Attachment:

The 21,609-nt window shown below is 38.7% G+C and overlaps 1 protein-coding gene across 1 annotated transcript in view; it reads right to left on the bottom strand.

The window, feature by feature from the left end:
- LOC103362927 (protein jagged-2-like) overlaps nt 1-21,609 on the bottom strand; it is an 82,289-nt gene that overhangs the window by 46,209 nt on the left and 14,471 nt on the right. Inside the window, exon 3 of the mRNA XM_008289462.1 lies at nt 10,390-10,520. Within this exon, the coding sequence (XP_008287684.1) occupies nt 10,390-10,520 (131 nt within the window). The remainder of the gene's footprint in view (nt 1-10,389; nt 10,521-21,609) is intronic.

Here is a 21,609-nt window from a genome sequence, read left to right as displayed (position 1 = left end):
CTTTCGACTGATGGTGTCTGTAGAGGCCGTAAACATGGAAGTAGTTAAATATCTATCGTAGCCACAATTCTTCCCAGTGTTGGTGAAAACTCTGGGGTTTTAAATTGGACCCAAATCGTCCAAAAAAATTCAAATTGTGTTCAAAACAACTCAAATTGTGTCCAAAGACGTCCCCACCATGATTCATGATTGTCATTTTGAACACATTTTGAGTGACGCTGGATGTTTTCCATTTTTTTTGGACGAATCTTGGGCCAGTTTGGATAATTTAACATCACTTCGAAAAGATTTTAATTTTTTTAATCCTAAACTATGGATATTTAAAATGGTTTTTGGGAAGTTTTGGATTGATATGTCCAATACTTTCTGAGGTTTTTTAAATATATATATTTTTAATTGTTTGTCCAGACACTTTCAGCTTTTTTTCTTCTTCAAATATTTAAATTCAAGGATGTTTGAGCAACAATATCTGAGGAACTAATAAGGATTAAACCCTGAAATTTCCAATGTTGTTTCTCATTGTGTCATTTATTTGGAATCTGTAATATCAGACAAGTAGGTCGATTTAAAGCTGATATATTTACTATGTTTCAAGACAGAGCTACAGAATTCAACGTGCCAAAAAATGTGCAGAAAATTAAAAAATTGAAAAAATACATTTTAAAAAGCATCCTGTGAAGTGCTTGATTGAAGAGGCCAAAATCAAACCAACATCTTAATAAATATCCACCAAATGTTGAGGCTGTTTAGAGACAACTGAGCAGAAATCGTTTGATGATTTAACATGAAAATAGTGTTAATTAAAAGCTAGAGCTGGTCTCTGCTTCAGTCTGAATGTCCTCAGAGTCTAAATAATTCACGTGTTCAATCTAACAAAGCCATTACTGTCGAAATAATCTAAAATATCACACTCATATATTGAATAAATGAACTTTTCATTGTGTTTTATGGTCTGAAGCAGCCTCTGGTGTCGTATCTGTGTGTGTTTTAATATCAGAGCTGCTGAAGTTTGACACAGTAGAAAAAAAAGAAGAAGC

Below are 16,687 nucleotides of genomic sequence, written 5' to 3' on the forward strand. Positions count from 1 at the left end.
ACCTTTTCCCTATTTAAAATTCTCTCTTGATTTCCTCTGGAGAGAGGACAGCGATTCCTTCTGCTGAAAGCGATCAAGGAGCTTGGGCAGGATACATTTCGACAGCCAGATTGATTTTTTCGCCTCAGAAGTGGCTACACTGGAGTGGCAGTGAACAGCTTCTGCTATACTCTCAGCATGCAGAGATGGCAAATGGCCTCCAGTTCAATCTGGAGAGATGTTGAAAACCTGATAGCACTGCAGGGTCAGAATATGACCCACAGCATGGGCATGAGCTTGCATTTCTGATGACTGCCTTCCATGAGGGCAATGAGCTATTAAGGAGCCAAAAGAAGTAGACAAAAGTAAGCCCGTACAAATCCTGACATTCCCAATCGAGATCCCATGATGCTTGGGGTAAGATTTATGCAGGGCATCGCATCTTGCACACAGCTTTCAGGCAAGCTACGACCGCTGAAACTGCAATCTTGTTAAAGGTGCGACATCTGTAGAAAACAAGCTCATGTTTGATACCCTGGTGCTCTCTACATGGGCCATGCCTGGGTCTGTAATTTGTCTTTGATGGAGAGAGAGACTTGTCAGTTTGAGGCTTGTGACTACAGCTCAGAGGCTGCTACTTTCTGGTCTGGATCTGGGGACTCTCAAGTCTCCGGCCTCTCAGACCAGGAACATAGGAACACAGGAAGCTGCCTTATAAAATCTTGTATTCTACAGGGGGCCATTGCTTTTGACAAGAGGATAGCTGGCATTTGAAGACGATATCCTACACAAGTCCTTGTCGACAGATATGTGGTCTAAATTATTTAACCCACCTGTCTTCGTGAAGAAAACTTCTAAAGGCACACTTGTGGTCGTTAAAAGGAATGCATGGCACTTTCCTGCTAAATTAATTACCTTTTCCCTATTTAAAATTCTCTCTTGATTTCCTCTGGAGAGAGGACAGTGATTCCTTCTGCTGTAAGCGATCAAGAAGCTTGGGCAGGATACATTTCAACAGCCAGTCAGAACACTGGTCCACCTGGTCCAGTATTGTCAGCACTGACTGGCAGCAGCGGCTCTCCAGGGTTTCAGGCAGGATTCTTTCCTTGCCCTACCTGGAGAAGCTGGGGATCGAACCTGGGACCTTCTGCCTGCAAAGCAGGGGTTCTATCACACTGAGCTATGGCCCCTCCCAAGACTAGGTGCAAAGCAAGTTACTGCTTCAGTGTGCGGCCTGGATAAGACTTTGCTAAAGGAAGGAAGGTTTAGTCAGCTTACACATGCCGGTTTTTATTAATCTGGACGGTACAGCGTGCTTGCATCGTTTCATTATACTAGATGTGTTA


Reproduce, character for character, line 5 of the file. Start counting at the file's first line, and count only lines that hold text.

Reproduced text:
CTTTCGACTGATGGTGTCTGTAGAGGCCGTAAACATGGAAGTAGTTAAATATCTATCGTAGCCACAATTCTTCCCAGTGTTGGTGAAAACTCTGGGGTTTTAAATTGGACCCAAATCGTCCAAAAAAATTCAAATTGTGTTCAAAACAACTCAAATTGTGTCCAAAGACGTCCCCACCATGATTCATGATTGTCATTTTGAACACATTTTGAGTGACGCTGGATGTTTTCCATTTTTTTTGGACGAATCTTGGGCCAGTTTGGATAATTTAACATCACTTCGAAAAGATTTTAATTTTTTTAATCCTAAACTATGGATATTTAAAATGGTTTTTGGGAAGTTTTGGATTGATATGTCCAATACTTTCTGAGGTTTTTTAAATATATATATTTTTAATTGTTTGTCCAGACACTTTCAGCTTTTTTTCTTCTTCAAATATTTAAATTCAAGGATGTTTGAGCAACAATATCTGAGGAACTAATAAGGATTAAACCCTGAAATTTCCAATGTTGTTTCTCATTGTGTCATTTATTTGGAATCTGTAATATCAGACAAGTAGGTCGATTTAAAGCTGATATATTTACTATGTTTCAAGACAGAGCTACAGAATTCAACGTGCCAAAAAATGTGCAGAAAATTAAAAAATTGAAAAAATACATTTTAAAAAGCATCCTGTGAAGTGCTTGATTGAAGAGGCCAAAATCAAACCAACATCTTAATAAATATCCACCAAATGTTGAGGCTGTTTAGAGACAACTGAGCAGAAATCGTTTGATGATTTAACATGAAAATAGTGTTAATTAAAAGCTAGAGCTGGTCTCTGCTTCAGTCTGAATGTCCTCAGAGTCTAAATAATTCACGTGTTCAATCTAACAAAGCCATTACTGTCGAAATAATCTAAAATATCACACTCATATATTGAATAAATGAACTTTTCATTGTGTTTTATGGTCTGAAGCAGCCTCTGGTGTCGTATCTGTGTGTGTTTTAATATCAGAGCTGCTGAAGTTTGACACAGTAGAAAAAAAAGAAGAAGC